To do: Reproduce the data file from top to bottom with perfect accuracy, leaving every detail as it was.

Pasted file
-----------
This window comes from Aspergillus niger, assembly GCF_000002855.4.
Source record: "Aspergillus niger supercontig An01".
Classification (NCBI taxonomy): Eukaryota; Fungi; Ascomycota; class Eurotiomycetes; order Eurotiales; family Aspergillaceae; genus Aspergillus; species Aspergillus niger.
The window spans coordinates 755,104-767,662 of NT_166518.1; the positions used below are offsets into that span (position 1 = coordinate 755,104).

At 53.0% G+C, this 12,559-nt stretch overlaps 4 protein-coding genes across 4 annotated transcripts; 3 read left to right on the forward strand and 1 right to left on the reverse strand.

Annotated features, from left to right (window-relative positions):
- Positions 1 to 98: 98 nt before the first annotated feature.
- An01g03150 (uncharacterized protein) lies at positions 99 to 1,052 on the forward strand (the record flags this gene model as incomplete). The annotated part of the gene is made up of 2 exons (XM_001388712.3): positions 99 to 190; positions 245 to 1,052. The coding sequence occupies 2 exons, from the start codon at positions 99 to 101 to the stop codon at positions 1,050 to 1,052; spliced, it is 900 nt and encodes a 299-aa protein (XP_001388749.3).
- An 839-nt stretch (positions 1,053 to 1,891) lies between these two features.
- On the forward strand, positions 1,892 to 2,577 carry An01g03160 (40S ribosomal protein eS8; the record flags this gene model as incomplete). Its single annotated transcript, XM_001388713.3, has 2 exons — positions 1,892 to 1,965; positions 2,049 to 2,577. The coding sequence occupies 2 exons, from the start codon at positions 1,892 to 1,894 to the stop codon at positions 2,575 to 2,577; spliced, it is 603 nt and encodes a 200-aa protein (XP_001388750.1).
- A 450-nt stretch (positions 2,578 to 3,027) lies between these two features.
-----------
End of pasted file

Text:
This window comes from Aspergillus niger, assembly GCF_000002855.4.
Source record: "Aspergillus niger supercontig An01".
Classification (NCBI taxonomy): Eukaryota; Fungi; Ascomycota; class Eurotiomycetes; order Eurotiales; family Aspergillaceae; genus Aspergillus; species Aspergillus niger.
The window spans coordinates 755,104-767,662 of NT_166518.1; the positions used below are offsets into that span (position 1 = coordinate 755,104).

At 53.0% G+C, this 12,559-nt stretch overlaps 4 protein-coding genes across 4 annotated transcripts; 3 read left to right on the forward strand and 1 right to left on the reverse strand.

Annotated features, from left to right (window-relative positions):
- Positions 1 to 98: 98 nt before the first annotated feature.
- An01g03150 (uncharacterized protein) lies at positions 99 to 1,052 on the forward strand (the record flags this gene model as incomplete). The annotated part of the gene is made up of 2 exons (XM_001388712.3): positions 99 to 190; positions 245 to 1,052. The coding sequence occupies 2 exons, from the start codon at positions 99 to 101 to the stop codon at positions 1,050 to 1,052; spliced, it is 900 nt and encodes a 299-aa protein (XP_001388749.3).
- An 839-nt stretch (positions 1,053 to 1,891) lies between these two features.
- On the forward strand, positions 1,892 to 2,577 carry An01g03160 (40S ribosomal protein eS8; the record flags this gene model as incomplete). Its single annotated transcript, XM_001388713.3, has 2 exons — positions 1,892 to 1,965; positions 2,049 to 2,577. The coding sequence occupies 2 exons, from the start codon at positions 1,892 to 1,894 to the stop codon at positions 2,575 to 2,577; spliced, it is 603 nt and encodes a 200-aa protein (XP_001388750.1).
- A 450-nt stretch (positions 2,578 to 3,027) lies between these two features.